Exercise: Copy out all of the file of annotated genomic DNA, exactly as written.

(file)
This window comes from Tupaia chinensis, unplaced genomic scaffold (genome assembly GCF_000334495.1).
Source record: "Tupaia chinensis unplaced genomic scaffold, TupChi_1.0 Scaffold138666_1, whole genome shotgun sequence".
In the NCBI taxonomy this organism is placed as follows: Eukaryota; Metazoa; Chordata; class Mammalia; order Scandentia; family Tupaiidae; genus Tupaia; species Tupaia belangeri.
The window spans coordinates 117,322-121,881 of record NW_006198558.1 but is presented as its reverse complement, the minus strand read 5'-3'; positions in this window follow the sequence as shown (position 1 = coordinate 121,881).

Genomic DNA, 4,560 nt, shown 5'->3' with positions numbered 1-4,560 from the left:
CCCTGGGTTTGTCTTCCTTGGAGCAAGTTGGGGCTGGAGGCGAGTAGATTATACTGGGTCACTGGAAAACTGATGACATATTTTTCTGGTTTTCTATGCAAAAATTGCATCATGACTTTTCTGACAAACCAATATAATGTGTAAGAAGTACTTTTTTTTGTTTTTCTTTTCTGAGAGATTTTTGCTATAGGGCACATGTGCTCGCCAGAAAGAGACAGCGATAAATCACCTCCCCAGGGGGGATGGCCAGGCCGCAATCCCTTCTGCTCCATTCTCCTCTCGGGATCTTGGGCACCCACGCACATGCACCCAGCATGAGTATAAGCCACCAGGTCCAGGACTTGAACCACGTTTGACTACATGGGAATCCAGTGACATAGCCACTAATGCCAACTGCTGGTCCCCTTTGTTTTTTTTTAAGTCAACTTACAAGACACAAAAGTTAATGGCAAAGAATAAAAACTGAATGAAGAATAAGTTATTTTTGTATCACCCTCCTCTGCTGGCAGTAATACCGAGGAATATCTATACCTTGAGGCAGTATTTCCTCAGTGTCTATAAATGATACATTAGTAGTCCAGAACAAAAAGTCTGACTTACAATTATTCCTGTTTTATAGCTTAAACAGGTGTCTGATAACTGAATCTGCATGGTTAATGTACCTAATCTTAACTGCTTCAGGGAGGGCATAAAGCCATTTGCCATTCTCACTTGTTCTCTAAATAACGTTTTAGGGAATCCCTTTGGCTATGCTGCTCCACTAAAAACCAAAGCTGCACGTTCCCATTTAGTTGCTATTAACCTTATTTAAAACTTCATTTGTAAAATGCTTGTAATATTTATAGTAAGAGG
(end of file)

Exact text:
This window comes from Tupaia chinensis, unplaced genomic scaffold (genome assembly GCF_000334495.1).
Source record: "Tupaia chinensis unplaced genomic scaffold, TupChi_1.0 Scaffold138666_1, whole genome shotgun sequence".
In the NCBI taxonomy this organism is placed as follows: Eukaryota; Metazoa; Chordata; class Mammalia; order Scandentia; family Tupaiidae; genus Tupaia; species Tupaia belangeri.
The window spans coordinates 117,322-121,881 of record NW_006198558.1 but is presented as its reverse complement, the minus strand read 5'-3'; positions in this window follow the sequence as shown (position 1 = coordinate 121,881).

Genomic DNA, 4,560 nt, shown 5'->3' with positions numbered 1-4,560 from the left:
CCCTGGGTTTGTCTTCCTTGGAGCAAGTTGGGGCTGGAGGCGAGTAGATTATACTGGGTCACTGGAAAACTGATGACATATTTTTCTGGTTTTCTATGCAAAAATTGCATCATGACTTTTCTGACAAACCAATATAATGTGTAAGAAGTACTTTTTTTTGTTTTTCTTTTCTGAGAGATTTTTGCTATAGGGCACATGTGCTCGCCAGAAAGAGACAGCGATAAATCACCTCCCCAGGGGGGATGGCCAGGCCGCAATCCCTTCTGCTCCATTCTCCTCTCGGGATCTTGGGCACCCACGCACATGCACCCAGCATGAGTATAAGCCACCAGGTCCAGGACTTGAACCACGTTTGACTACATGGGAATCCAGTGACATAGCCACTAATGCCAACTGCTGGTCCCCTTTGTTTTTTTTTAAGTCAACTTACAAGACACAAAAGTTAATGGCAAAGAATAAAAACTGAATGAAGAATAAGTTATTTTTGTATCACCCTCCTCTGCTGGCAGTAATACCGAGGAATATCTATACCTTGAGGCAGTATTTCCTCAGTGTCTATAAATGATACATTAGTAGTCCAGAACAAAAAGTCTGACTTACAATTATTCCTGTTTTATAGCTTAAACAGGTGTCTGATAACTGAATCTGCATGGTTAATGTACCTAATCTTAACTGCTTCAGGGAGGGCATAAAGCCATTTGCCATTCTCACTTGTTCTCTAAATAACGTTTTAGGGAATCCCTTTGGCTATGCTGCTCCACTAAAAACCAAAGCTGCACGTTCCCATTTAGTTGCTATTAACCTTATTTAAAACTTCATTTGTAAAATGCTTGTAATATTTATAGTAAGAGG